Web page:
The term “Zero Trust” is widely abused in security product marketing. However, it is useful as a shorthand way of describing an approach where implicit trust is removed from all computing infrastructure. Instead, trust levels are explicitly and continuously calculated and adapted to allow just-in-time, just-enough access to enterprise resources.
Adding to that thought, Gartner Distinguished VP Analyst Neil MacDonald states,
“Zero trust is a way of thinking, not a specific technology or architecture” 
Zero Trust advocates maintain that no one should have access to information unless they have a well-defined business requirement. Even then, access may be minimal (a concept referred to as least privilege). To be fair, this approach is historically the way organizations have approached access to information.
In the late 1990’s I worked as an IT consultant for a CPA firm. At that time, much of their client confidential information was still paper-based. Gaining access to one of those files required that a requisition form be completed, approved by a senior partner, and presented to a file clerk who would retrieve the file and ask for yet another signature on a sign-out document. Although tedious and time-consuming, the process was effective, and client information was demonstrably protected.
Top Two Information Security Approaches
1) Zero Trust
Though technology has evolved (e.g., network shares or SharePoint has replaced file rooms), a Zero Trust model still primarily operates under the same assumption; every attempted access to information is hostile until established otherwise.
Most Zero Trust solutions utilize some type of registration process to validate a device then require employees to use a multi-factor authentication (MFA) process to gain access to an application or other corporate information. Vendors who promote these solutions often tout them as more secure and convenient for end-users since they do not have to utilize long, complex passwords.
2) Trust but Verify
In contrast, a ‘Trust but Verify’ approach to security is based on the tenant that employees have the right to decide what information they need access to and how much risk to accept. Often, these rights are expressed as a triad comprised of availability, integrity, and confidentiality. This implies employees are granted unrestricted access (availability) with the understanding they are expected to act responsibly (integrity) and reasonably protect those assets (confidentiality).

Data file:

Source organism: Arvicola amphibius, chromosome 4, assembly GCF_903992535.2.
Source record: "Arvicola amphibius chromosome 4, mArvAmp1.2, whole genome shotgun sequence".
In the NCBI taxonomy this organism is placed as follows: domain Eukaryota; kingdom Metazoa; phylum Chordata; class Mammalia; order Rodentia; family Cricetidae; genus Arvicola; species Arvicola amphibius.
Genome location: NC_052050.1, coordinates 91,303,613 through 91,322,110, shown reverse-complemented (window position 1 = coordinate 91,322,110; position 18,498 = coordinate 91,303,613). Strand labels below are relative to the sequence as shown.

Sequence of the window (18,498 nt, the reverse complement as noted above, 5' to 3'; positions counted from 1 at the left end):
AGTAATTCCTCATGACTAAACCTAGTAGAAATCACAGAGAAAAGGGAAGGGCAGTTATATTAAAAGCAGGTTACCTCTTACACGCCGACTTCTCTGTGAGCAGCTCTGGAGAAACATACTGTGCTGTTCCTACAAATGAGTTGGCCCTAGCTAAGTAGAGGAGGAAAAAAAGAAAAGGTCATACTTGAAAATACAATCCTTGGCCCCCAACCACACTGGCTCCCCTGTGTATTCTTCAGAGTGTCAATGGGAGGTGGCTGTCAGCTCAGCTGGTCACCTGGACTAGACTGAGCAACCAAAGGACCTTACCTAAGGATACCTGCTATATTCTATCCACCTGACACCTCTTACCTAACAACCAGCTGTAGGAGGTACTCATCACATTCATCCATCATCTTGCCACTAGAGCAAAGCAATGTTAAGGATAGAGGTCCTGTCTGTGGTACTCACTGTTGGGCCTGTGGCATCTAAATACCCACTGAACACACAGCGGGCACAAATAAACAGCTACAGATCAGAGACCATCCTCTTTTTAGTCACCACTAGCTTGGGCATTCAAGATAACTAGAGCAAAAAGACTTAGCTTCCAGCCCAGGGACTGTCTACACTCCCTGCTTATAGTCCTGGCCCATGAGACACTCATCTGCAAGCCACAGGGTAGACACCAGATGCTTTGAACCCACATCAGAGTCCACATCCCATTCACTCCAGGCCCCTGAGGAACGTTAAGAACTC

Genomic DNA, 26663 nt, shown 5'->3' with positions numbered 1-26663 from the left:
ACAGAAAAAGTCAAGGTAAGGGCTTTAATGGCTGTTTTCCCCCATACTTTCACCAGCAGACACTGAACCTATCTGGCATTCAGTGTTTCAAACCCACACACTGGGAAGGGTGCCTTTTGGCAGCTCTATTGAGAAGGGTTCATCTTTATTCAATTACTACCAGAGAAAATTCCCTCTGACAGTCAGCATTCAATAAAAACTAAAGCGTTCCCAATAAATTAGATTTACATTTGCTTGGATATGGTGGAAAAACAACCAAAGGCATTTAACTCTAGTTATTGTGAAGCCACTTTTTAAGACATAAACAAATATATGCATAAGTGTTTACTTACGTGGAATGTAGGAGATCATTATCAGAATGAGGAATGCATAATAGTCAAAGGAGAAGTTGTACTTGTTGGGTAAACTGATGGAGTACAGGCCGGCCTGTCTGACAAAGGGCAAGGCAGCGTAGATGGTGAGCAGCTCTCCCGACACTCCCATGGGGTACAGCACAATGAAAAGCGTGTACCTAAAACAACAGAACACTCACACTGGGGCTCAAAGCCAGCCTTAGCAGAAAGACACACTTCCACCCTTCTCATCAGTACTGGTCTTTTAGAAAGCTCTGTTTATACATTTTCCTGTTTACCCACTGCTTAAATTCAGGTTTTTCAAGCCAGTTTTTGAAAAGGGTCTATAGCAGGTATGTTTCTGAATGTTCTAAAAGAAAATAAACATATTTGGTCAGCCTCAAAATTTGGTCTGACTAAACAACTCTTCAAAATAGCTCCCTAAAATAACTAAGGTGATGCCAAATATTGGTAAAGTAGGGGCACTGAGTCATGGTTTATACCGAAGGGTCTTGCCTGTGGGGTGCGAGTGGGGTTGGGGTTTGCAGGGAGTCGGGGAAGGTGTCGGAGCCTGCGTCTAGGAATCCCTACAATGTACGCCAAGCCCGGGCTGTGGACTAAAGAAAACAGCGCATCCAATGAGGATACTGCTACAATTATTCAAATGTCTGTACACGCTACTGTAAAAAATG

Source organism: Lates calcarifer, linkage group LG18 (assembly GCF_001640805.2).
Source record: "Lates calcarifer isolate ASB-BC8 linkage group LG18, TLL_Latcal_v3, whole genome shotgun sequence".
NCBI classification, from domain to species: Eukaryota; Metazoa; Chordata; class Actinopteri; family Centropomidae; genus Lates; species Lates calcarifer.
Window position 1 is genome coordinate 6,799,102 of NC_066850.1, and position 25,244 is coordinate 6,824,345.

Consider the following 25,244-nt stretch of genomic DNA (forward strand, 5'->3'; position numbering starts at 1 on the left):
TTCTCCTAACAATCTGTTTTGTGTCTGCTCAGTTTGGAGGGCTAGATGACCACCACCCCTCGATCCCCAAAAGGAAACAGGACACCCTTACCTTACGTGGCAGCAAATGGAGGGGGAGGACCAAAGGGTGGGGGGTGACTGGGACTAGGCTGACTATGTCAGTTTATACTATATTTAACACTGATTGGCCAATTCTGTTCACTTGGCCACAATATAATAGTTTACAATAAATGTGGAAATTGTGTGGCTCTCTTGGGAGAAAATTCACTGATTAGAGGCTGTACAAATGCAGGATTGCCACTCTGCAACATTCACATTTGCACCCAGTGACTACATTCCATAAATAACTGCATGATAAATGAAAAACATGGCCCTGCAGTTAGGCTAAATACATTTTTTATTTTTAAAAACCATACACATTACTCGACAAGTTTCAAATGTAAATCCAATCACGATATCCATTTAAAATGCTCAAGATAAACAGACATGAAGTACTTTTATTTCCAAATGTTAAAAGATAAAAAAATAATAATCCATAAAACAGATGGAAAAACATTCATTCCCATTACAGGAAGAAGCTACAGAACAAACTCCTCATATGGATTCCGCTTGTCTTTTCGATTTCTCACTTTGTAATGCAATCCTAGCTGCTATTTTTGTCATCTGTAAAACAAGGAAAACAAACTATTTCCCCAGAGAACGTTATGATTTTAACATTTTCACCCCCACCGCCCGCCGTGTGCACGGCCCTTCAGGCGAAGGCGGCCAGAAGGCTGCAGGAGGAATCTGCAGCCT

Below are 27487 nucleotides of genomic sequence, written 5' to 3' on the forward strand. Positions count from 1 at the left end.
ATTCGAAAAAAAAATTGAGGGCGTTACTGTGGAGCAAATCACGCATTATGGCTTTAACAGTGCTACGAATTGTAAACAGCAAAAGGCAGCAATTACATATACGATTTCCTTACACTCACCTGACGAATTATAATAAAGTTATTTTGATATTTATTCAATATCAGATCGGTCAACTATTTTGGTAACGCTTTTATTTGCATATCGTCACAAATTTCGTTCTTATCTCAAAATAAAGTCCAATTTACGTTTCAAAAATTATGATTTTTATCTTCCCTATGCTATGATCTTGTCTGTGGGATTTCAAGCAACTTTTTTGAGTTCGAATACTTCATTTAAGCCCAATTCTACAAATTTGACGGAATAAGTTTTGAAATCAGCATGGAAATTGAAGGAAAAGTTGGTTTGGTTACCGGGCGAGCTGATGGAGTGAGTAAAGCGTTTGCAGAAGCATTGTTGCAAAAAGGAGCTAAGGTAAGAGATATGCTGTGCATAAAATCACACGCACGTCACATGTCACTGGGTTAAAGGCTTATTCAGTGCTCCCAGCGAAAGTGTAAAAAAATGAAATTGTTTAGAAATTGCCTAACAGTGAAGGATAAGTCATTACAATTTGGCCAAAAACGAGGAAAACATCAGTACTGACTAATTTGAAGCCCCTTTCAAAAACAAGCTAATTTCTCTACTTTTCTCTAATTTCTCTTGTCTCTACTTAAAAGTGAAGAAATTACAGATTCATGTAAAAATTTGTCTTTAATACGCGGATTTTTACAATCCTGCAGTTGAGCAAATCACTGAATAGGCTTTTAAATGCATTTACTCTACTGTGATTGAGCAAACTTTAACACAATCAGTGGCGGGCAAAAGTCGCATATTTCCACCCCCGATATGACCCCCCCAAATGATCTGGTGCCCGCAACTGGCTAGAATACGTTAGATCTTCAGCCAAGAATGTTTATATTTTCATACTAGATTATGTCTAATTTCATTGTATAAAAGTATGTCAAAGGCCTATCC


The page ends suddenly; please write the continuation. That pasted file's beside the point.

Of course, those decisions must be audited to hold employees responsible and accountable for their decisions. If the audits reveal a problem, appropriate corrective action (for example, additional employee training) is taken. Proponents of this approach argue that the audit process is the key point since that ensures compliance.
Which Information Security Approach is Better?
Reliance on a Zero Trust initiative is undoubtedly a sound decision to secure your network infrastructure or validate the authenticity of the individuals attempting to access network resources. Still, many organizations find that least privileged access to content is too restrictive for today’s fluid business environment. Trust but Verify alone provides information workers with the unfettered access they need to be nimble but can expose the infrastructure to excessive risk.
At Gimmal, we believe a Trust but Verify approach that incorporates information-based oversight can absolutely complement a Zero Trust architecture. Trust but Verify has become increasingly important both due to the tremendous growth of unstructured information being generated and the wide variety of storage locations in use today (local hard drives, SharePoint, Google Drive, OneDrive, Box, etc.). Employees expect and, in some cases, demand access to information on their terms (for example, mobile devices, home workstations, public WIFI, etc.). Gimmal Discover provides information security teams with a tool capable of scanning many different types of content repositories using a wide variety of criteria (age, date, size, keyword terms, phrases, patterns, etc.), locate matching content, then take appropriate action (report, copy, move, delete). This type of functionality is helping our clients manage their valuable information resources in a variety of ways:
- Identify where personally identifiable information or content that poses a regulatory or litigation risk is stored
- Uncover confidential client information that may be improperly retained either through malfeasance or misfeasance
- Prompting data owners to review suspect information and indicate an appropriate disposition step (i.e., deletion, archiving, etc.), then applying the designated action
To learn more about how Gimmal’s tools can help you incorporate data as a foundational component of your information governance security model, please visit www.gimmal.com.